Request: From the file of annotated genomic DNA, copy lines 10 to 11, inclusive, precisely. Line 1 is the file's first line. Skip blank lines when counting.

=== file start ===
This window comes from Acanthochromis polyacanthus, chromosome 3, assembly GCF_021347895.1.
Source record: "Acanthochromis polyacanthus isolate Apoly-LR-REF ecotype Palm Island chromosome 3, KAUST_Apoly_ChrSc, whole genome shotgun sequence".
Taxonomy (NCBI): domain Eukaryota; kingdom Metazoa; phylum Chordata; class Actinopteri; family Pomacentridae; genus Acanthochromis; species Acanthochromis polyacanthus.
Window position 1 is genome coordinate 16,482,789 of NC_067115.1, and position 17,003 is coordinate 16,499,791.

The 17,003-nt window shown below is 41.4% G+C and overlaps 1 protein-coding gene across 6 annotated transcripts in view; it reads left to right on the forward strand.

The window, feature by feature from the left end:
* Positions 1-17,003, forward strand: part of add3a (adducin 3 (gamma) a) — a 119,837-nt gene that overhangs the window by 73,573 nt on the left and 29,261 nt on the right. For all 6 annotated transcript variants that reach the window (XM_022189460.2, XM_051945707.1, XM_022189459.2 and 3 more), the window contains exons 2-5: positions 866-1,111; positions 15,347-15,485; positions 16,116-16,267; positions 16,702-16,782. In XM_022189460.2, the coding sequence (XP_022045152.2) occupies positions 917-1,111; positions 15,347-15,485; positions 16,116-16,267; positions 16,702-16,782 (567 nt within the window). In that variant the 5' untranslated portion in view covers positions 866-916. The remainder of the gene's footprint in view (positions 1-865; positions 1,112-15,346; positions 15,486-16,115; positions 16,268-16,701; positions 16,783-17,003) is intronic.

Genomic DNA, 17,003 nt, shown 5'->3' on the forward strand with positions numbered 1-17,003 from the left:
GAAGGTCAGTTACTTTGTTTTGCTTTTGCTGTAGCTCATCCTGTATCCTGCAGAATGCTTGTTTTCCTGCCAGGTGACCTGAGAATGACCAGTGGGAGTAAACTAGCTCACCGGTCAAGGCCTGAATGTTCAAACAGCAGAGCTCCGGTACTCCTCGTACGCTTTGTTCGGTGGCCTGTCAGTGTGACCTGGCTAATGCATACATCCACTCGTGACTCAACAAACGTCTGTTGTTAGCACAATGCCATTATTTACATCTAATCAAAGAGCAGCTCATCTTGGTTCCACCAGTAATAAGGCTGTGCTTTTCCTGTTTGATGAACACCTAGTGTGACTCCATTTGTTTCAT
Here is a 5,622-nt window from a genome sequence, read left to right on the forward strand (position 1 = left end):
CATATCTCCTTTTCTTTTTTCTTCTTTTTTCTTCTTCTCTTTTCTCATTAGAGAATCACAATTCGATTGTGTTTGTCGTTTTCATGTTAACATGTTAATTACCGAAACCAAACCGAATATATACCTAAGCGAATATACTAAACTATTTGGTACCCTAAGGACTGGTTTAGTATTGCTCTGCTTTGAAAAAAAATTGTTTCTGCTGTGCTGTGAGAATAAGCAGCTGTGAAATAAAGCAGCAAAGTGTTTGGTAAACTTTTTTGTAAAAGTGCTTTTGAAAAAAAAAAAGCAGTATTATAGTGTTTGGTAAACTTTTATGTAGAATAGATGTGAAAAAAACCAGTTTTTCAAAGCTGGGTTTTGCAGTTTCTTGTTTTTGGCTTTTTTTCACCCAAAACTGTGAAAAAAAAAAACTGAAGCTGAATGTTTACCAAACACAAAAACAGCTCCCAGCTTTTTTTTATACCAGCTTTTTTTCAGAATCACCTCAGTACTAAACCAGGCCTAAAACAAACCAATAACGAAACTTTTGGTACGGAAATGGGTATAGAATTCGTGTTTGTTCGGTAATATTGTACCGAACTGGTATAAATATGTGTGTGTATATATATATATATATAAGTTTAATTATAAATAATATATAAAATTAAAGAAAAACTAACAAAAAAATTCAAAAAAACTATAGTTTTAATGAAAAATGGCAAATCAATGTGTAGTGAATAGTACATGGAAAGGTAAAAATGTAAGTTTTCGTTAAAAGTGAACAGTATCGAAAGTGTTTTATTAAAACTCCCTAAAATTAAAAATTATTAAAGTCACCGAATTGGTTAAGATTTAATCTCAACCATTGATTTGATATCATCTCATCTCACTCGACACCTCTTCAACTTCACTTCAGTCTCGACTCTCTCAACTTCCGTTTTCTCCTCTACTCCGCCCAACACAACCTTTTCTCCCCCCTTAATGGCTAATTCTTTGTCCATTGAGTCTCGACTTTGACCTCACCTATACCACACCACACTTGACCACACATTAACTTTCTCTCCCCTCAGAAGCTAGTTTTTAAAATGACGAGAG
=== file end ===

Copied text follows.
Here is a 5,622-nt window from a genome sequence, read left to right on the forward strand (position 1 = left end):
CATATCTCCTTTTCTTTTTTCTTCTTTTTTCTTCTTCTCTTTTCTCATTAGAGAATCACAATTCGATTGTGTTTGTCGTTTTCATGTTAACATGTTAATTACCGAAACCAAACCGAATATATACCTAAGCGAATATACTAAACTATTTGGTACCCTAAGGACTGGTTTAGTATTGCTCTGCTTTGAAAAAAAATTGTTTCTGCTGTGCTGTGAGAATAAGCAGCTGTGAAATAAAGCAGCAAAGTGTTTGGTAAACTTTTTTGTAAAAGTGCTTTTGAAAAAAAAAAAGCAGTATTATAGTGTTTGGTAAACTTTTATGTAGAATAGATGTGAAAAAAACCAGTTTTTCAAAGCTGGGTTTTGCAGTTTCTTGTTTTTGGCTTTTTTTCACCCAAAACTGTGAAAAAAAAAAACTGAAGCTGAATGTTTACCAAACACAAAAACAGCTCCCAGCTTTTTTTTATACCAGCTTTTTTTCAGAATCACCTCAGTACTAAACCAGGCCTAAAACAAACCAATAACGAAACTTTTGGTACGGAAATGGGTATAGAATTCGTGTTTGTTCGGTAATATTGTACCGAACTGGTATAAATATGTGTGTGTATATATATATATATATAAGTTTAATTATAAATAATATATAAAATTAAAGAAAAACTAACAAAAAAATTCAAAAAAACTATAGTTTTAATGAAAAATGGCAAATCAATGTGTAGTGAATAGTACATGGAAAGGTAAAAATGTAAGTTTTCGTTAAAAGTGAACAGTATCGAAAGTGTTTTATTAAAACTCCCTAAAATTAAAAATTATTAAAGTCACCGAATTGGTTAAGATTTAATCTCAACCATTGATTTGATATCATCTCATCTCACTCGACACCTCTTCAACTTCACTTCAGTCTCGACTCTCTCAACTTCCGTTTTCTCCTCTACTCCGCCCAACACAACCTTTTCTCCCCCCTTAATGGCTAATTCTTTGTCCATTGAGTCTCGACTTTGACCTCACCTATACCACACCACACTTGACCACACATTAACTTTCTCTCCCCTCAGAAGCTAGTTTTTAAAATGACGAGAG